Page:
After second vote, Bemidji City Council passes new city ward map 6-1

In a contentious meeting on Monday night, the Bemidji City Council voted to reject, before reconsidering and adopting, a map for redistricting the city’s wards.

Bemidji City Hall
Bemidji City Hall. Pioneer file photo

BEMIDJI — Despite passing by the end of the night, the Bemidji City Council’s initial vote on an ordinance establishing new city wards did not go as expected on Monday.

The council’s April 18 session included the third reading of the ordinance and its final vote, but instead of narrowly passing as anticipated, the measure failed 4-3. After an hour of heated discussion and comments, the vote was reconsidered and finally passed 6-1.

The first vote on the ordinance Monday night saw Mayor Jorge Prince, Ward 2 Councilor Josh Peterson and Ward 3 Councilor Ron Johnson vote against the new boundaries, consistent with their positions on the map from previous discussions.

However, Ward 1 Councilor Audrey Thayer joined in opposition, citing concerns with how the process of redistricting had gone and expressing a desire for more public input.

“I don’t feel the process was handled the way we should,” Thayer said, “we didn’t do our due diligence.”


The redistricting process began for the city council during a session on March 7, which saw just one option for new ward boundaries presented by city staff. It was decided during that meeting to table the topic to allow for more maps to be developed and considered.

Criticisms arose from some members of the public both on the lack of options presented and the delay tabling the topic imposed. Even with the original timeline council members were given, Bemidji would not have been able to meet the state’s deadline of March 29 for municipal redistricting.

“I think we should be embarrassed, we had the information many weeks prior,” Thayer said. “We are way behind.”

Thayer’s decision to vote against the proposed map drew immediate criticism from other members of the council who expressed concerns that not adopting the ordinance would only create further problems.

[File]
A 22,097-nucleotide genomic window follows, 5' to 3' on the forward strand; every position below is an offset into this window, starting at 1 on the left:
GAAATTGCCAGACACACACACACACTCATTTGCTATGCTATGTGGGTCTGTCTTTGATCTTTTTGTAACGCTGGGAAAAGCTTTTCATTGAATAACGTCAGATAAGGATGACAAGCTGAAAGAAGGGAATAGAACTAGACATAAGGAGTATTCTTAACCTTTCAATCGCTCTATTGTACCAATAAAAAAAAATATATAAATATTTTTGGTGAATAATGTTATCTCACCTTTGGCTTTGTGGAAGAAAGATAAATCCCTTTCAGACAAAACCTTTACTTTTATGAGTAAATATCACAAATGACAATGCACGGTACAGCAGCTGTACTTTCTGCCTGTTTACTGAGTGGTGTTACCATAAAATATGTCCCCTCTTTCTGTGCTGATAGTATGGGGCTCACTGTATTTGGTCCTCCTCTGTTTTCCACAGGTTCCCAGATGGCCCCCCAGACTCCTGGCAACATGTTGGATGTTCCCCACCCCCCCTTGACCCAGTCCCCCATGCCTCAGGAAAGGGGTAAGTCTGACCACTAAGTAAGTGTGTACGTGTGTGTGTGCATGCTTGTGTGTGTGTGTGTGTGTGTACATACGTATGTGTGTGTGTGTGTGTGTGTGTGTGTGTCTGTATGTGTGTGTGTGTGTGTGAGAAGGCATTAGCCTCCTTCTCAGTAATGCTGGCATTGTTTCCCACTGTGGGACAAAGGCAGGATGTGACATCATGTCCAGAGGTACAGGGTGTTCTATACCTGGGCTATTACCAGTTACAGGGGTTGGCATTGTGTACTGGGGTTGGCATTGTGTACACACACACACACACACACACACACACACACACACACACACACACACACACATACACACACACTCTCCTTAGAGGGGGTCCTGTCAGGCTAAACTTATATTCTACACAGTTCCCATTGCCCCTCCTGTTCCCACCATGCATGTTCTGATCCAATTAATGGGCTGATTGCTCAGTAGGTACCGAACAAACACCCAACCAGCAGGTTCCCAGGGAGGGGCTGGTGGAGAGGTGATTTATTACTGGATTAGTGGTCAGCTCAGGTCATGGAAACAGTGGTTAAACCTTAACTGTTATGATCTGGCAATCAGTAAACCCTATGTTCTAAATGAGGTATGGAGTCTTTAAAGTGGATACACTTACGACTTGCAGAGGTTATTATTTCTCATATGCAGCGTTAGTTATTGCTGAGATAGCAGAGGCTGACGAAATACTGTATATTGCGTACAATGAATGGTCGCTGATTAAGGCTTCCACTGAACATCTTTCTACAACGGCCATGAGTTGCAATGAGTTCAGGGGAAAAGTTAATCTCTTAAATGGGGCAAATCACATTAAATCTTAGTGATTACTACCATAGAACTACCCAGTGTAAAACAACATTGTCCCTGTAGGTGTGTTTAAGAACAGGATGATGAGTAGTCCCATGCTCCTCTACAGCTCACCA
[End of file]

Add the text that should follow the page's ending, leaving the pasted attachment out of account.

“This is embarrassing,” At-Large Councilor Daniel Jourdain said in response to the first vote’s outcome. “This is a shock to the city and to the constituents.”

If the initial vote had remained, the city would have had to begin the redistricting and ordinance process all over again. This would have included the need for city staff to develop new maps and for another public hearing to be scheduled.

“There aren’t enough hours in a day for staff to do what you’re asking them to do,” Ward 4 Councilor Emelie Rivera said. “I really am appalled that this is where we’re at.”

The decision to reject the ordinance would have also delayed redistricting for Beltrami County, which requires the information of Bemidji’s legislative districts for its own process.


“We got to this point, we have a responsibility to move something forward,” Rivera said. “I’m not comfortable leaving here tonight without an action that will allow the county to move forward.”

Even members of the council who had opposed the ordinance expressed some shock at the vote’s outcome.

“We do not have a redistricting plan and that was not expected tonight,” Prince said immediately after the first vote.

Each of them stood by their position to oppose the ordinance, at least initially.